Plans to abandon the field must be approved by the CNOOC and the Chinese authorities, and Mr. Kjode reports that this work could create a precedent.
That is because Lufeng will be the first oil development off China to cease production. Among other steps, the licensees are due to produce an environmental study as required by Chinese guidelines.
No decision has yet been taken on whether the physical shut-in will be completed as a single operation or in several phases.
Once the Munin production ship currently deployed on the field has been freed up, it can be readied for other assignments.
Lufeng is Statoil's only project in China, and Mr. Kjode accordingly expects the group to close down its operation there when the field has been abandoned.
The office in Shekou employs 21 Chinese staff together with seven personnel posted from the parent company. In addition, there is a crew of about 60 local employees on Munin.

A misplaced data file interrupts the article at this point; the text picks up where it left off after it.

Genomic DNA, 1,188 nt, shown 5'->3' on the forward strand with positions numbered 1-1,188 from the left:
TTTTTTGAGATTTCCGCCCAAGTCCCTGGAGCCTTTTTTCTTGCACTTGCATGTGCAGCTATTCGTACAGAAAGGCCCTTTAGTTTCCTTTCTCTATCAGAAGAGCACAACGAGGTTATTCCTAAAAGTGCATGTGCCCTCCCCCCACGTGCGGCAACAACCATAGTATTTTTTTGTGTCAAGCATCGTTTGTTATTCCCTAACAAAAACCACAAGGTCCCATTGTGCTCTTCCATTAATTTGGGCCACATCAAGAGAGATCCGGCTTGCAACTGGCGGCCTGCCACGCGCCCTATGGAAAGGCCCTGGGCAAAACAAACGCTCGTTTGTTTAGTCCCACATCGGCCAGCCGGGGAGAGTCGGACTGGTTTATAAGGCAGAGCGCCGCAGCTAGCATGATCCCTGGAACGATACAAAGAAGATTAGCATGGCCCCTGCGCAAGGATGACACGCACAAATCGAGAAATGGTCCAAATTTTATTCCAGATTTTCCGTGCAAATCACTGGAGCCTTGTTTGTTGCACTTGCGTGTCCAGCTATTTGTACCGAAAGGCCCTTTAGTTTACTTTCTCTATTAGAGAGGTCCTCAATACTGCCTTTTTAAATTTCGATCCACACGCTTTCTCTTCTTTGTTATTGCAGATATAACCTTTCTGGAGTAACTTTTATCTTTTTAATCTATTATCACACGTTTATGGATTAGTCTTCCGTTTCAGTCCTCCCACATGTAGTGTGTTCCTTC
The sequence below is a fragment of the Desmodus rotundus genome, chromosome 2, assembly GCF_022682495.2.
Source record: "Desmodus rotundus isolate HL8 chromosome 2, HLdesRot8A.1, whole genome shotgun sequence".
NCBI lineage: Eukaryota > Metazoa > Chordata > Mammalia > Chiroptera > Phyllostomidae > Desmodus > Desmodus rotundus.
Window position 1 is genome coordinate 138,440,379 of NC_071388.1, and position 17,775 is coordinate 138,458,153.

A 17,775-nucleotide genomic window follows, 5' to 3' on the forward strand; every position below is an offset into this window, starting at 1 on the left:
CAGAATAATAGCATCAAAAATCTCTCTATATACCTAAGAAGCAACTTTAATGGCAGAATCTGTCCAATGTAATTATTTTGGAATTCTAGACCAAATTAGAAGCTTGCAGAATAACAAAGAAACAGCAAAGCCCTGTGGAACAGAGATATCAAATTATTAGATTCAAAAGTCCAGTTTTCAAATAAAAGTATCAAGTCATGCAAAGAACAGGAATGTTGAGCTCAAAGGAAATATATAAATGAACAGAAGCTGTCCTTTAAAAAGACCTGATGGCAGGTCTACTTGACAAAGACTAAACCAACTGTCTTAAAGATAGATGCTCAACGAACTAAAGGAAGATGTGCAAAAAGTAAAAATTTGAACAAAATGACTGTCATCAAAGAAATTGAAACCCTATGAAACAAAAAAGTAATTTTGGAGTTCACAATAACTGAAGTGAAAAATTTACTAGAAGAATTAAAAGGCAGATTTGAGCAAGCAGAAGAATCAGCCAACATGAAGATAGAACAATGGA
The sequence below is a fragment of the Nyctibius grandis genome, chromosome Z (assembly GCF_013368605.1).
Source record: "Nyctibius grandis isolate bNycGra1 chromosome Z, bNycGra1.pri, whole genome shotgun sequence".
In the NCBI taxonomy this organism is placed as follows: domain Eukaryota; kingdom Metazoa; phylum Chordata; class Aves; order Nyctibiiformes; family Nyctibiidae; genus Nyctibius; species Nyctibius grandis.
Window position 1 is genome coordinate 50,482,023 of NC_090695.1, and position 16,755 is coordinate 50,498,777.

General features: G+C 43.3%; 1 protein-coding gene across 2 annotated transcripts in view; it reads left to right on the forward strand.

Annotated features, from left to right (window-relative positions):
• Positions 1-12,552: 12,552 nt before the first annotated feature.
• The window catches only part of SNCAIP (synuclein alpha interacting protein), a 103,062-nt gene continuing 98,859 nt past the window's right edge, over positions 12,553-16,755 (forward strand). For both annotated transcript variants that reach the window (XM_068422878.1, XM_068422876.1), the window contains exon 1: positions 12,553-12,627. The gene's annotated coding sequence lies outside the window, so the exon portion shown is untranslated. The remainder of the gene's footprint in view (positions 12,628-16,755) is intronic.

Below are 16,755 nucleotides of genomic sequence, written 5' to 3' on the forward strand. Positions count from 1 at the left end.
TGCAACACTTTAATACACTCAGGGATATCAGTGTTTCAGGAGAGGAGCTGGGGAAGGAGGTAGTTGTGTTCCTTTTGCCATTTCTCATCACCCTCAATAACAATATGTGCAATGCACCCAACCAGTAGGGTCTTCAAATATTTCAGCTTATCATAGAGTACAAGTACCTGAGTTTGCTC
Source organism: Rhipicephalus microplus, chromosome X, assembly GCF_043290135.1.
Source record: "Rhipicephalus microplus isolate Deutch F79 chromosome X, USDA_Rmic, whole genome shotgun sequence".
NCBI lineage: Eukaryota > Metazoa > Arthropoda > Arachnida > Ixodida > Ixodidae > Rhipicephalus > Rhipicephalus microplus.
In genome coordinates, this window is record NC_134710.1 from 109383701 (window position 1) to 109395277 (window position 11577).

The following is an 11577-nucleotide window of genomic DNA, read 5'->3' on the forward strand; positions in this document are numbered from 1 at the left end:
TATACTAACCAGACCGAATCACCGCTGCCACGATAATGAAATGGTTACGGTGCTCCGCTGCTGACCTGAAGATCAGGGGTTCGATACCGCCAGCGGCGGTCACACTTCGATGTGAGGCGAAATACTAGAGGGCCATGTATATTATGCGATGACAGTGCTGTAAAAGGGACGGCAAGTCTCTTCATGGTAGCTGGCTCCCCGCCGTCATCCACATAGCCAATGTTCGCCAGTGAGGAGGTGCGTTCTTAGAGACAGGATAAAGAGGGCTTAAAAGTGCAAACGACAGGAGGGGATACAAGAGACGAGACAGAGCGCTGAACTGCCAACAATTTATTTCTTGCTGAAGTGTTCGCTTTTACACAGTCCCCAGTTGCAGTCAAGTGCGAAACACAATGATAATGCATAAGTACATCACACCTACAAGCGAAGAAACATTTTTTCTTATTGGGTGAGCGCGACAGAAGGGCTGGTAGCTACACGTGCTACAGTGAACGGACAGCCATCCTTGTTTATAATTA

Lufeng came on stream in December 1997, and the production target of at least 20 million barrels of equity oil was reached after just four years. Around 40 percent of the field's output was sold while prices were low, but a subsequent increase in the cost of crude has improved the economics and extended producing life.
Statoil has a 75 percent interest in Lufeng, with the CNOOC holding the remaining 25 percent.
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